While most of us can agree that we are more fearful today than in the past, few things can evoke as much fear as hearing your partner say, “Honey, I think we need couples counseling.” The therapeutic process can be terrifying to both men and women. While there have been some interesting depictions of therapy on television in the last few years, (The Soprano’s, In Treatment, and the dysfunctional Frazer), some stigma still remains.
Often, one person in a couple is more comfortable communicating and expressing their feelings. This is the partner that will often bring up counseling as an option. Their willingness and excitement can often be confusing to their partner who is turned off by the idea of opening up and exploring the relationship. Spending 50 minutes in a room with a stranger, each week talking about personal information, can feel like heaven to one partner, hell to the other.
If you are leading the march to therapy, be kind about it. If you talk about it in terms of fixing what is broken in your partner you’ll understandably hit a brick wall. Instead, talk about counseling in terms of how it will benefit both of you. Mention the ways in which you want to learn to be a better partner. It’s important to realize that no matter what is happening in the relationship, both of you have things to learn and ways to grow.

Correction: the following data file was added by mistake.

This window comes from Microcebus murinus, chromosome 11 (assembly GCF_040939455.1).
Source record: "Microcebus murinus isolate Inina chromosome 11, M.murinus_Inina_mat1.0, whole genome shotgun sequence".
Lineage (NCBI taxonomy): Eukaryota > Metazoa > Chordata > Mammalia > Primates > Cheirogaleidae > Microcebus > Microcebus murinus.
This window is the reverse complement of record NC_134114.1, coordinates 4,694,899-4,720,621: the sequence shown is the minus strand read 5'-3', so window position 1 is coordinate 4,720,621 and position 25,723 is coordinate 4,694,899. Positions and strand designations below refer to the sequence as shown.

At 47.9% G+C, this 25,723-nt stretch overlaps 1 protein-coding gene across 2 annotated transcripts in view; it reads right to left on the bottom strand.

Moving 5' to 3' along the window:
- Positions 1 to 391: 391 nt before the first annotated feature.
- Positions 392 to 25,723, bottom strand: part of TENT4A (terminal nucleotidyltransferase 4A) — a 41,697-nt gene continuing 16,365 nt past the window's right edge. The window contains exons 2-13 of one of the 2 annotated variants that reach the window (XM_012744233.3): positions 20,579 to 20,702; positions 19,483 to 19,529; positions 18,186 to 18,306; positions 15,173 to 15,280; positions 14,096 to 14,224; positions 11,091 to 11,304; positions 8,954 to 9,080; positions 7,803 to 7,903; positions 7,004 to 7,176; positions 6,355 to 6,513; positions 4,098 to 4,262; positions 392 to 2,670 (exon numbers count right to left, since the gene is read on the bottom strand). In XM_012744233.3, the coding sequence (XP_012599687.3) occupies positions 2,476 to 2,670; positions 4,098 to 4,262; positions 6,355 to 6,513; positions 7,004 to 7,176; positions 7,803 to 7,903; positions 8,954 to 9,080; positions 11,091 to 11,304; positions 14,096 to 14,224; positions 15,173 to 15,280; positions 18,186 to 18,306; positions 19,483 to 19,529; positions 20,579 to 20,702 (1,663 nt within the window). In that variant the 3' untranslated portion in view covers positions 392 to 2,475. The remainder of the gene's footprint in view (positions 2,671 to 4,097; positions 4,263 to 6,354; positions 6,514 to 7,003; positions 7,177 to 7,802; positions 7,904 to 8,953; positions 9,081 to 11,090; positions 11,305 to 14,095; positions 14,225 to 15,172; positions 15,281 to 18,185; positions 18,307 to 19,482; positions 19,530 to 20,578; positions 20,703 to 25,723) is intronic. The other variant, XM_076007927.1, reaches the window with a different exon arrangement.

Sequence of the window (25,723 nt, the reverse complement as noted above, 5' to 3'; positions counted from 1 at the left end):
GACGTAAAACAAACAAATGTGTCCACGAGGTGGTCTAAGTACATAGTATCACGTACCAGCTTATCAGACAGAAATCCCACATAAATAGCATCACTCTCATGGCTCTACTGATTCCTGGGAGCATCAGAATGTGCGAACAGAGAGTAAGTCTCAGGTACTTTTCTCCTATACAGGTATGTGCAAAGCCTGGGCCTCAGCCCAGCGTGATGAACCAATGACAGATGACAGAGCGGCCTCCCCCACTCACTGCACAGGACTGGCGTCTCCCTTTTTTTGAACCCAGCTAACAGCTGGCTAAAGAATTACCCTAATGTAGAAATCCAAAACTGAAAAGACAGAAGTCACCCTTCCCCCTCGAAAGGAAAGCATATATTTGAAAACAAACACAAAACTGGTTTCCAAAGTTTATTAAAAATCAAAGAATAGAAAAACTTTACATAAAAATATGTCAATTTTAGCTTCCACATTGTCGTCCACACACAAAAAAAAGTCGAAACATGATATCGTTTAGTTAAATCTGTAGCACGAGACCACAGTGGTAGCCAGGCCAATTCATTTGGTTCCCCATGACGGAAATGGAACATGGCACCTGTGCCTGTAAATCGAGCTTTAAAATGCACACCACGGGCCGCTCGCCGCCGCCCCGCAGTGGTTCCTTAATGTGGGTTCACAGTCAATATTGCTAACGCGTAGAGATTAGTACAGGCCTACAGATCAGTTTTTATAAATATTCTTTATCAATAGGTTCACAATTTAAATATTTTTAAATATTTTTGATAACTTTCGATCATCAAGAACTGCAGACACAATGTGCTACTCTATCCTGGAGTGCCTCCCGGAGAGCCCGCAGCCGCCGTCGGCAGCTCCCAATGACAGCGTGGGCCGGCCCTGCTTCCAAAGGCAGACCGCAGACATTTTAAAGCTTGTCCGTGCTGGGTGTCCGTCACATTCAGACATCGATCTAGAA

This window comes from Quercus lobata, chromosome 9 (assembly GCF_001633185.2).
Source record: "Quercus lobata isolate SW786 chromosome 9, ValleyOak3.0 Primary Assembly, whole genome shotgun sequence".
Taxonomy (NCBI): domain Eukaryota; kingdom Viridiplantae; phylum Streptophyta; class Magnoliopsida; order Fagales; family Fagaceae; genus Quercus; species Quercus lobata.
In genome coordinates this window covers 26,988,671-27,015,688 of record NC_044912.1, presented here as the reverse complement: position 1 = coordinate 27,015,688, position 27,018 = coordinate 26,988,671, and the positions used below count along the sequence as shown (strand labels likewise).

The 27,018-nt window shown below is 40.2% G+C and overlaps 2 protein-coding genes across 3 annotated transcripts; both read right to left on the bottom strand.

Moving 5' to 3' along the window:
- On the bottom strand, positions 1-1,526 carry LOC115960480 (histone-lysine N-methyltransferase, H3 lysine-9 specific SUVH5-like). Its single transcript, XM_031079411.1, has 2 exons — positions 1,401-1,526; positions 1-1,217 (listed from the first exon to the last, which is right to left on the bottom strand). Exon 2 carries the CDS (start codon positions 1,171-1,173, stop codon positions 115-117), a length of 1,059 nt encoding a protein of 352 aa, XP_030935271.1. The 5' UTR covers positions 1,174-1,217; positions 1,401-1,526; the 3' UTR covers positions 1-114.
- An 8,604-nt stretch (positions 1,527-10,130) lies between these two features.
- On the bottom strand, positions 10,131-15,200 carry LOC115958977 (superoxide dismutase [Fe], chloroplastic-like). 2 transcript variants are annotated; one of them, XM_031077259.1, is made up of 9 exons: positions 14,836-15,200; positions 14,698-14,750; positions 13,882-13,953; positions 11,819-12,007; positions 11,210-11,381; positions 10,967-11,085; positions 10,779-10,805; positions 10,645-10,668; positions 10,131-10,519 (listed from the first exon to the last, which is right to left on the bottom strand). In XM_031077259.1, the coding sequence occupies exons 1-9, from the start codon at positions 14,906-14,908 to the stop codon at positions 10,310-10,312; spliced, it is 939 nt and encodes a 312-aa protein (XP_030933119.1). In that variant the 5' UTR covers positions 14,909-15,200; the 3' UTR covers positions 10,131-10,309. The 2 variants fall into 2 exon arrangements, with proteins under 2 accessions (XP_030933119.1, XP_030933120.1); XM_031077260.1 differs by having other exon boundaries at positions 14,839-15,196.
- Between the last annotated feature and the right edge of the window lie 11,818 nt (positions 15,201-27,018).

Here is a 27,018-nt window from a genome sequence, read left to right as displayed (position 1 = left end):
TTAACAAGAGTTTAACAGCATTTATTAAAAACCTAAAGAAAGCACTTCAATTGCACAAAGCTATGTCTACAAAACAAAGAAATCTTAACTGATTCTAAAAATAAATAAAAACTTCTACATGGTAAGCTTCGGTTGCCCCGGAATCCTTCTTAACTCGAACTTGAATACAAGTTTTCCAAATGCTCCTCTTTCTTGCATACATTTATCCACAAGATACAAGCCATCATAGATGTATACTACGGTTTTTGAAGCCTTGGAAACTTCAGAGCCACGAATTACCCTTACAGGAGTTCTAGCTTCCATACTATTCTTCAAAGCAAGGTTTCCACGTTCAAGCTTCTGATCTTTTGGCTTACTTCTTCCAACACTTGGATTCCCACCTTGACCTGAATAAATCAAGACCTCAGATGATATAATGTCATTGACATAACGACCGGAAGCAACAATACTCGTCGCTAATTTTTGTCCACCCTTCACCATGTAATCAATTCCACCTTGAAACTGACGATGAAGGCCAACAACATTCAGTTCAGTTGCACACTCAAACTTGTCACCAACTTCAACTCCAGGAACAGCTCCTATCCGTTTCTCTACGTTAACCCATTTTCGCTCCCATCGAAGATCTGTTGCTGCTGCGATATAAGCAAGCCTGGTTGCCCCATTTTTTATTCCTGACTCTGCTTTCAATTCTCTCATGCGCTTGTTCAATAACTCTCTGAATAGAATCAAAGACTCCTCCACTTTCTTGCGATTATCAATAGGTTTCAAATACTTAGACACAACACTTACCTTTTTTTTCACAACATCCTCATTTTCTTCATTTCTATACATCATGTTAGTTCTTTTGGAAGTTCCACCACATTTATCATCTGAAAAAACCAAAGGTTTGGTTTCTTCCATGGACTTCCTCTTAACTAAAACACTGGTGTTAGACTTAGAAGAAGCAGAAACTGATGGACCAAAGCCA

Bottom line is, couples counseling works when both parties are fully committed and the counselor is well trained. I’ve seen couples counseling transform the most toxic of relationships. What you need to know is that the sooner you go to therapy, the easier it will be to redirect the behavior that isn’t working. Most couples wait a full 7 years after they begin to experience issues before going to therapy. Seven years! That is longer than most of us want to drive the same car yet we often live in untenable marriages because we fear the unknown of the therapist’s office.
There are a lot of reasons why going sooner is better. To begin with, couples have more desire to work on their relationship early in the game. The chemical soup that love creates in our brain is still strong. Even though conflict exists, your desire to work things out is at it’s highest. Another reason is that the behaviors that tend to damage relationships aren’t set in stone so they are easier to change.
Once a couple has been fighting it out for a few years, often about the same issue, they get tired, worn down, less motivated. They understandably prefer distractions to the challenges of communication. Zoning out in front of the television or having a few glasses of wine every night is easier than trying to figure things out. Couples start to think that maybe this is as good as it gets and find ways to accept the pain as normal and expected.